1529: The Siege of Vienna: Austrians fend off a Turkish invasion of Vienna, halting the tide of Ottoman conquest across Europe. This proves to be a turning point, and counterattacks eventually drive the Ottomans from the continent. In retaliation, the Turks cease their importation of Fezzes to Europe, cursing hat-wearers to endure brimmed headwear. They also withdraw the closely-guarded Turkish technique for removing the naturally-occurring buttons of hard fabric-covered material that form at the uppermost part of hats. The haberdashiary-schism is the origin of the unwanted “squatchee” found atop today’s baseball caps. For this reason, the schoolyard trick of slapping it to produce a sharp pain is known as the “Turkish Tap.”
1582: As decribed in a previous “Today in History” the Gregorian calendar is implemented in Italy, Portugal, Poland, and Spain, causing October 15th to directly follow October 4th. On the morning of the 15th, citizens of those countries awake groggily, with the nagging feeling that they have forgotten something important. They halfheartedly do old-timey things while gazing disorientatedly from their windows or wall-holes, and rack their brains over the strange, unsteady feeling that they woke up with. Meals across the continent are punctuated by awkward conversational silences as 16th century people find themselves unable to think of things to talk about. For roughly 10 days (presumably due to the amount of time skipped on the calendar), much of Catholic Europe hangs under a cloud of vague unease.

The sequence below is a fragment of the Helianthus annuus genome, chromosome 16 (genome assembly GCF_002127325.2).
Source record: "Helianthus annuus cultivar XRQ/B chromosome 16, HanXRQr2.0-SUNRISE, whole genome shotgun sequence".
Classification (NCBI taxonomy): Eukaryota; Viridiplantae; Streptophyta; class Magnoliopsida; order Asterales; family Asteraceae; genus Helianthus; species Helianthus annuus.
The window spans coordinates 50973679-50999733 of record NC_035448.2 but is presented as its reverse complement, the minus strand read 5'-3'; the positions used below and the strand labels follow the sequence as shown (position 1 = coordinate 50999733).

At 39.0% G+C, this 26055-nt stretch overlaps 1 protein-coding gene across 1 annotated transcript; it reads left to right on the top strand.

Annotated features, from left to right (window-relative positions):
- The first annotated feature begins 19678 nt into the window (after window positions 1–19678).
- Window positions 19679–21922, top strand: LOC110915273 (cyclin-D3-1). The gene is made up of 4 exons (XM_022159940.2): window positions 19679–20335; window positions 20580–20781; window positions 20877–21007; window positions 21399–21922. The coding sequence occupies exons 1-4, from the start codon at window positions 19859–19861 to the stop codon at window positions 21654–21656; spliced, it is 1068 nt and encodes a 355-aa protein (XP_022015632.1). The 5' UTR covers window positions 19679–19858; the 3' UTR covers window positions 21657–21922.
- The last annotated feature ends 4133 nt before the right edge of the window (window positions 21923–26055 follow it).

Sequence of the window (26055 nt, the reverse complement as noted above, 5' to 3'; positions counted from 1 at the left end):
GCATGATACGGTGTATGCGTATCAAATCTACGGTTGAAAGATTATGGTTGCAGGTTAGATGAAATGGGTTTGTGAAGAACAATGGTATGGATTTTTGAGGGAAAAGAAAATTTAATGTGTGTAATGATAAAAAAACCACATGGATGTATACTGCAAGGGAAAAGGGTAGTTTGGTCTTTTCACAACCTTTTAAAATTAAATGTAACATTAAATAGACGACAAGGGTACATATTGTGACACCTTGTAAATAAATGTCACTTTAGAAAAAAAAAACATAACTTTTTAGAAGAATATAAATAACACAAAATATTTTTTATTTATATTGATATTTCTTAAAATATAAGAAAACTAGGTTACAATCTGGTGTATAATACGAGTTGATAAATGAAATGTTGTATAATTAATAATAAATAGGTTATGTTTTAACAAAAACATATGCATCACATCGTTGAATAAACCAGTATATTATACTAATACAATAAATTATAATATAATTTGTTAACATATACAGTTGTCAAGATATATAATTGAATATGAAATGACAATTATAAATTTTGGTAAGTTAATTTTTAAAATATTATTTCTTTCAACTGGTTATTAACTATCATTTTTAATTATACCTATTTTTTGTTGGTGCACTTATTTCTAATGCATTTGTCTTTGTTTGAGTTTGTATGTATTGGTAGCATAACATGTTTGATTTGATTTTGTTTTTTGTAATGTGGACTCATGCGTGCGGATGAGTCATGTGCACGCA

It happens that Pope Gregory XIII pushed back implementation to October 4th over the initial choice of October 1st because he was concerned that the Cardinals would forget about his birthday which fell on the 3rd. He had a strong suspicion that they had pooled their gift money to buy him a reeeeeally special new pope hat, and he always felt that he never got what he really wanted for his birthday. But 1582 might be the best one ever if he got the hat he wanted the most in the whole world!
1864: The Battle of Glasgow is fought. This is probably exactly what it sounds like. Some kind of Scottish insurrection or something. Don’t worry about it. Who would ever name a second place after Glasgow, one of Britain’s most dismal industrial towns? And even if someone else did, it would probably be in like, Australia or Canada or something… but since nothing really happened in any non-American former British colonies prior to at least the 1960s it wouldn’t have happened there. It doesn’t matter, just move along.
1954: FORTRAN, the first high-level programming language, is released to the coding community for the first time. In 1954 the “coding community” consisted almost exclusively of men wearing horn-rimmed glasses, white short-sleeved shirts, narrow ties, and working in bright windowless rooms full of whirring machines. Developed by IBM, it was the first programming system consisting of readable statements rather than hard-coded machine language (though it still involved the use of punch cards). The first program run in FORTRAN was a sequence that would accept any input and return the statement “SEGMENTATION FAULT: NULL POINTER”